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Remembering a mom who always put others first

By Lester Bradway

Special to the Salisbury Post

Mom was left with five small children when her first husband, who was a county jailer in Kentucky, was mistakenly killed by a deputy sheriff. She finished out the last three years of his term as jailer while raising four children and losing a fifth one.

When World War II started, Mom went to the city to work in an aircraft factory.

When I was young, Mom would put her do rag on her head to keep the tobacco gum off and help me top or sucker or spray our little tobacco patch.

Mom spoke to the post office, and any time they had boxes of baby chickens that they couldn’t deliver, she would buy them. She would raise them up and there would be a chicken processing day. Mom could kill, pluck, cut up and pack 50 chickens into the freezer in just a little while.

Mom worked our garden almost totally by herself. She had corn, beans, potatoes, onions, radishes, beets, cucumbers and tomatoes. Some of these vegetables had to last all winter, up until the next garden started producing. This usually worked out about right except for two years.

One year, at the time when most things were ready to be picked, Mom looked out at daylight, and there stood 20 or 30 of our neighbor’s cows where our garden had been the evening before. That hurt. Mom went into the bathroom for quite a while. She didn’t want anyone to see her cry, but I knew that’s what was going on. That year she took a job at the tobacco redryer, where she worked from 6 at night until 6 in the morning in very cold conditions so she could buy what we needed. She then took a job working 12 hours a week for 25 cents an hour. She had to learn to type to keep that job, but I don’t think she ever got very good at it.

The other time was when three of our relatives who didn’t have any place to stay and anything to eat came and spent the winter with us. They were grown men and ate plenty. We ran out of food by the end of the winter. We ate mush with cracklings mixed in and beets. When the cracklings and beets ran out, we had mush with beet juice on it for a while. About that time, Mom mentioned that there would soon be quite a bit of work to be done around the place. They left.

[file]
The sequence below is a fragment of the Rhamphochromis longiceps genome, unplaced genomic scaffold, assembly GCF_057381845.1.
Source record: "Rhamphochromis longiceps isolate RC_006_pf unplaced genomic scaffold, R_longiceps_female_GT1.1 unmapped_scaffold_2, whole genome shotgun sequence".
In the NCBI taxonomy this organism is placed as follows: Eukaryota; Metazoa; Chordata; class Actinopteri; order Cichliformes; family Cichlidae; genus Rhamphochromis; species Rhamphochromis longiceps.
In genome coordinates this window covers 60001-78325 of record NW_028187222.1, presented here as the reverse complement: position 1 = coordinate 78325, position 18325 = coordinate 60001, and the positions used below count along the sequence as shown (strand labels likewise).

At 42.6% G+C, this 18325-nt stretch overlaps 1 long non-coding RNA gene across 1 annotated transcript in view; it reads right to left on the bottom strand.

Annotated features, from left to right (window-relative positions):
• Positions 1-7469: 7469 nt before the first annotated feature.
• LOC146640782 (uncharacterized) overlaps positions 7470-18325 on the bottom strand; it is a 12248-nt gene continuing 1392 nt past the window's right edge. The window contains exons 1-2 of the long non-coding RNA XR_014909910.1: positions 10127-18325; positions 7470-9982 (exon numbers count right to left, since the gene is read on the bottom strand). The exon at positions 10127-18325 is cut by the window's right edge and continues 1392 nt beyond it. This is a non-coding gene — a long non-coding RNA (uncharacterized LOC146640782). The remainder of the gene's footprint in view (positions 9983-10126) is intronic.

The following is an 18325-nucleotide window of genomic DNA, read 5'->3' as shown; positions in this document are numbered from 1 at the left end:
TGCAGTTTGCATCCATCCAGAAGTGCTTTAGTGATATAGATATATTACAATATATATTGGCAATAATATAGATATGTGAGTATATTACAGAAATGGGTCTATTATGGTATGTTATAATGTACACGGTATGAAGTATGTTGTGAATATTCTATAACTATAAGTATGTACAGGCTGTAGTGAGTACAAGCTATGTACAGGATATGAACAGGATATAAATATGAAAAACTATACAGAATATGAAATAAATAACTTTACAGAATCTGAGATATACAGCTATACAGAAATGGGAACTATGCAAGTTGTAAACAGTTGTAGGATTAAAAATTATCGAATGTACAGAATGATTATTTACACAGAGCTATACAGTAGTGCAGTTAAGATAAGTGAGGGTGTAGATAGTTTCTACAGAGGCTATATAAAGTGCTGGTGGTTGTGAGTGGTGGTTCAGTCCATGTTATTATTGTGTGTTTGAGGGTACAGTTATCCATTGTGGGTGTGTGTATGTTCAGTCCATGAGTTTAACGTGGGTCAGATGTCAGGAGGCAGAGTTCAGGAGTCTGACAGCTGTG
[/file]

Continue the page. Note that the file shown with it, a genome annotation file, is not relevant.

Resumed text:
That was about the time the man from welfare came and left some commodities with my Dad and said they could get more each month. Mom told Dad to tell him to never bring any more food for us. That was for the poor, and we weren’t poor.

Mom hoarded food for special occasions when part or all the family might come from the city and visit. This allowed Mom to fix a big mean for them. She loved doing that. If she had a large group of family or even work hands for a meal, Mom would never eat or rarely sit down until everyone else had eaten their fill and left the table. Others would try to get her to come and sit down. Her reply was that she had something in the oven and wanted to watch it. She would tell that she had been eating all morning while she was cooking.

That was not true. Mom would not take one bite that she thought someone else might eat. I’ve seen people eat three or four biscuits and then, after everyone had stopped eating, they would say, “If nobody’s going to eat this last biscuit, I will.” That would have been Mom’s biscuit. Mom would encourage them by saying, “Eat up.” Mom thought others’ wants should go before her needs.

Mom could fry up some pork meat, cook eggs, make a dozen scratch biscuits and brew a pot of coffee for breakfast in just a few minutes. Even though we never had an alarm clock, Mom had breakfast ready at the same time every morning.

Mom and I would put on all the clothes we could and go to church in our surplus Army Jeep with its torn rag top and no heater, even when the temperature was below zero.

On Feb. 11, 1967, it ended, a month and a day after my dad died. It was a cold day, and Mom had washed clothes and was hanging them out to dry. She came in the house to rest. Mom had been revived by a doctor a few months earlier but never mentioned it.

It’ll be wonderful to see Mom sit down at God’s table like everyone else.

Lester Bradway lives in Rowan County.



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